We don’t yet know what the eventual outcome of this sorry, shabby, drawn-out saga will be. But the arrest of Nicola Sturgeon today (11 June), which followed the April arrest of her husband Peter Murrell – until recently the all-powerful chief executive of the SNP – inevitably casts a long shadow over the nation and the party that the couple dominated for so many years.
Sturgeon’s arrest and subsequent questioning by police involved in Operation Branchform, an investigation into how £600,000 of funding raised by the SNP for independence campaigning was spent, was widely expected (she has been released without charge pending further investigation). That is not to reduce its drama.
On 5 April, officers swooped on the home shared by Sturgeon and Murrell in Glasgow, erecting a large blue tent in the front garden while they removed boxes of documents from the house. At the same time, police arrived at SNP HQ in Edinburgh and carted off many more files. Police later seized a £100,000 motorhome from the driveway of Murrell’s mother’s house in Dunfermline.
When Sturgeon announced her surprise resignation as first minister on 15 February, she gave several reasons, including the “brutality” of life as a politician and a realisation she could no longer give the job all it needed. She denied that her decision was influenced by the ongoing police investigation into SNP finances.
Inevitably, given all that has happened since, voters will be wondering whether that was strictly true. Following her departure, a video emerged from March 2021 – shortly before Operation Branchform began – in which she warned a meeting of her party’s National Executive Committee to keep quiet about any concerns they might have about the state of SNP accounts. She told them: “I’ve been on this body continuously for 20 years or so. I’ve been on this body when the party has frankly been teetering on the edge of bankruptcy. The party has never been in a stronger financial position than it is right now and that’s a reflection of our strength and our membership.”
The police investigation has made normal political life in Scotland impossible, and it has blighted the first months in office of Sturgeon’s successor, Humza Yousaf. In recent weeks, the SNP has been forced to find new auditors, choosing a Manchester-based company, AMS Accountants Group, after its long-time Scottish auditors, Johnston Carmichael, said it was no longer willing to work with the party.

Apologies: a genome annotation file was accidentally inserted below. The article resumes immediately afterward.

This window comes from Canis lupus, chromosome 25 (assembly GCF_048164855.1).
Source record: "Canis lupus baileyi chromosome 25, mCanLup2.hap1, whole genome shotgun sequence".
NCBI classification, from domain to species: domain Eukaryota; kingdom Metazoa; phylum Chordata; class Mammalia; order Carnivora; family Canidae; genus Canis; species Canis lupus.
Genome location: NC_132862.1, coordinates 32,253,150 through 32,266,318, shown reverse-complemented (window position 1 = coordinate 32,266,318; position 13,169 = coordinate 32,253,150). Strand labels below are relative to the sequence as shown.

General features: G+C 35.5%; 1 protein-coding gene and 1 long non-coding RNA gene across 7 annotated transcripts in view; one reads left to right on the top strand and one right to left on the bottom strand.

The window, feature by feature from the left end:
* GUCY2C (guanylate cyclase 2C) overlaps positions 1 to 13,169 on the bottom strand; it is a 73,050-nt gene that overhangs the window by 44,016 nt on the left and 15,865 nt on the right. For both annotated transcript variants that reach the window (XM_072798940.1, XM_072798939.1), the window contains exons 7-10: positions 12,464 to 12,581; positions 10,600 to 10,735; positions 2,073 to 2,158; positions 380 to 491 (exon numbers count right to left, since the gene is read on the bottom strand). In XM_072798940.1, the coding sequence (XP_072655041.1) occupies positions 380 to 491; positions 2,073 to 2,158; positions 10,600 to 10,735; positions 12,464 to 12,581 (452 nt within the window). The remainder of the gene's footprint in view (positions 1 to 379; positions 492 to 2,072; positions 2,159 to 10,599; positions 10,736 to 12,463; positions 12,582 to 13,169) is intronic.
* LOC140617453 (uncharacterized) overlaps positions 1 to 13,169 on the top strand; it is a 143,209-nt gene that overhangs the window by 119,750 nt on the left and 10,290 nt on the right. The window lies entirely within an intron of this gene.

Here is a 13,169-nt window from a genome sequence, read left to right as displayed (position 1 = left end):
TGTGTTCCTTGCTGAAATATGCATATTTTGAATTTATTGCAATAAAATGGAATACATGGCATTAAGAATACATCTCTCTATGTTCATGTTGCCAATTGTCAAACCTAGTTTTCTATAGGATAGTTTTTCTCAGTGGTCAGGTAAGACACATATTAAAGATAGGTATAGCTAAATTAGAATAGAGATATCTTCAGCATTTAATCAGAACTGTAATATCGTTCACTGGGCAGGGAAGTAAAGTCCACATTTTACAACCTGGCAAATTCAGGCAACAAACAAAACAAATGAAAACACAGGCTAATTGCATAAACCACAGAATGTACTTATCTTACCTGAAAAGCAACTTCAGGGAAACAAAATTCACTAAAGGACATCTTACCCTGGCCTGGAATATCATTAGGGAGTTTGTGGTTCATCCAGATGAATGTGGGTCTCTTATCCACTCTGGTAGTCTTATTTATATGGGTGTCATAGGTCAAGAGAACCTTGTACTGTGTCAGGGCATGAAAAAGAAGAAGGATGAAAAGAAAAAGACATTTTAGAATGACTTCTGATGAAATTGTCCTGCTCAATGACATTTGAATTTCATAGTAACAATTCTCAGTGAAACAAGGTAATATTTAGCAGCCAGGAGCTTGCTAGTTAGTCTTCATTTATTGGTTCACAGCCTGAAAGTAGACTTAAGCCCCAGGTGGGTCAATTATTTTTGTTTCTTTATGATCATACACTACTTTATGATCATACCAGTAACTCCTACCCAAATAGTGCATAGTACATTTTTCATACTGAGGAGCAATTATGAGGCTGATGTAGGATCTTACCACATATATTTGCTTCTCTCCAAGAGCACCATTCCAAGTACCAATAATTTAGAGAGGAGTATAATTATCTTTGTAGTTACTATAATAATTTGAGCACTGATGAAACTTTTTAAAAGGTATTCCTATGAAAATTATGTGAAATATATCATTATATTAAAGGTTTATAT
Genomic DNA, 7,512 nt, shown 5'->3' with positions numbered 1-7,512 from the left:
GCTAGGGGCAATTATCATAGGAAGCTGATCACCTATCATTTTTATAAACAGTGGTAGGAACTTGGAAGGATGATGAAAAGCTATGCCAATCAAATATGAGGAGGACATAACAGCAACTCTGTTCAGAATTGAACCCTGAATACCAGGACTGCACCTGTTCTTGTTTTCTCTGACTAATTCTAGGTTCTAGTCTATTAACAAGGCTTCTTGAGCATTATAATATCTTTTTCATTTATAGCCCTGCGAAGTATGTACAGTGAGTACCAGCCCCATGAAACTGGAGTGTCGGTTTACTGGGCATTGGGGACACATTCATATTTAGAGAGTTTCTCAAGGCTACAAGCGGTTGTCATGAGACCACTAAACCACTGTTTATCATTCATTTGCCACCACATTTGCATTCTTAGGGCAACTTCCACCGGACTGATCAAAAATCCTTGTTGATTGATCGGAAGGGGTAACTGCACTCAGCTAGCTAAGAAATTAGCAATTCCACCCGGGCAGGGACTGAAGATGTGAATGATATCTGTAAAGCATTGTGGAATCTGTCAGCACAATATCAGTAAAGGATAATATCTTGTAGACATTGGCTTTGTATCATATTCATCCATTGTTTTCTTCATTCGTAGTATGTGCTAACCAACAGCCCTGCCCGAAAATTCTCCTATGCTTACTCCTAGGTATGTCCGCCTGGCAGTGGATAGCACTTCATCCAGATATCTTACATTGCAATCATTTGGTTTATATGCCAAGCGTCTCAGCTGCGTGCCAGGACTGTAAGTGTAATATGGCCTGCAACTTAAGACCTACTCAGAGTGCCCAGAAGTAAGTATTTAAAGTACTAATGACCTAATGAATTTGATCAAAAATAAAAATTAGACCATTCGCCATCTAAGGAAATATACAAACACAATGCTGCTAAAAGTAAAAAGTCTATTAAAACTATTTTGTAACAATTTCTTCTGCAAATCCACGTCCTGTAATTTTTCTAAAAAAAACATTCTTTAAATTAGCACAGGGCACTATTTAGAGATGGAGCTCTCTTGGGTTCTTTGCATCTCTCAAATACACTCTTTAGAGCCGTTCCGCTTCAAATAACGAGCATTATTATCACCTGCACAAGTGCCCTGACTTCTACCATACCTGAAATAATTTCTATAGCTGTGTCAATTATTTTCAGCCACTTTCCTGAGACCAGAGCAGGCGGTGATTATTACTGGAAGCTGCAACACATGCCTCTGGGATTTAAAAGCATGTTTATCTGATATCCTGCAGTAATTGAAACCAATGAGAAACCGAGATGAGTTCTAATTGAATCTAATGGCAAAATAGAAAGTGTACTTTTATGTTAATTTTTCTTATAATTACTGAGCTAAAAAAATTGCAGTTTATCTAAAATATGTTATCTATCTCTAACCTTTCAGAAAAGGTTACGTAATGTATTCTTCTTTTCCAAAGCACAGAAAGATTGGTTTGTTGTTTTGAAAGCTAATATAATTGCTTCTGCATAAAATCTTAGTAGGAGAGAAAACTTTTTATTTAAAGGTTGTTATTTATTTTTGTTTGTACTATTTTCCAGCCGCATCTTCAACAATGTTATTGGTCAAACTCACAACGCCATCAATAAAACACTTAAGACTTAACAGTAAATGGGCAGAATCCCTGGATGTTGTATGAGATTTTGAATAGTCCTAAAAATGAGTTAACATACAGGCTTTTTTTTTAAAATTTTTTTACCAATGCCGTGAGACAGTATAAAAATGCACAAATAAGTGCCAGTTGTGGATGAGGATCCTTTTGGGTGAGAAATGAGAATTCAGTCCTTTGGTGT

The drumbeat of arrests and revelations has overwhelmed Yousaf’s efforts to establish himself in office, which have largely revolved around unpicking the unpopular or unworkable policies left behind by his friend and mentor. Earlier today, the new First Minister appeared on Laura Kuenssberg’s BBC show and announced that Sturgeon was “in a good place and doing well”. Sturgeon was in a police station interview room just a few hours later.
The fact is every former SNP first minister has been arrested after leaving office. Alex Salmond, who resigned in 2014 to make way for Sturgeon, was later cleared in court over allegations of sexual misconduct while in office.
The electorate seems finally to be turning against Scotland’s governing party, hegemonic for so long, and party donations have collapsed. Meanwhile, Scottish Labour continues to recover in the polls. There is no prospect of an independence referendum in the short term, and probably not in the medium term. The SNP seems likely to lose seats at the next general election, and perhaps even its pro-independence majority at the 2026 Holyrood election.
The SNP’s struggles are a parable of what can go wrong in politics. Not so long ago, Nicola Sturgeon swept all before her and promised the imminent break-up of the United Kingdom – or at the very least a second independence referendum. Now she has been arrested.
[See also: Will the SNP be swept away by Scottish Labour?]